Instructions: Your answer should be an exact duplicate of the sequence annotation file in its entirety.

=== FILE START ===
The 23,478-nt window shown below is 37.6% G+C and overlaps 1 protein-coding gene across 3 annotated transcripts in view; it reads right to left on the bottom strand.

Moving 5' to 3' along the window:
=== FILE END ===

The 23,478-nt window shown below is 37.6% G+C and overlaps 1 protein-coding gene across 3 annotated transcripts in view; it reads right to left on the bottom strand.

Moving 5' to 3' along the window: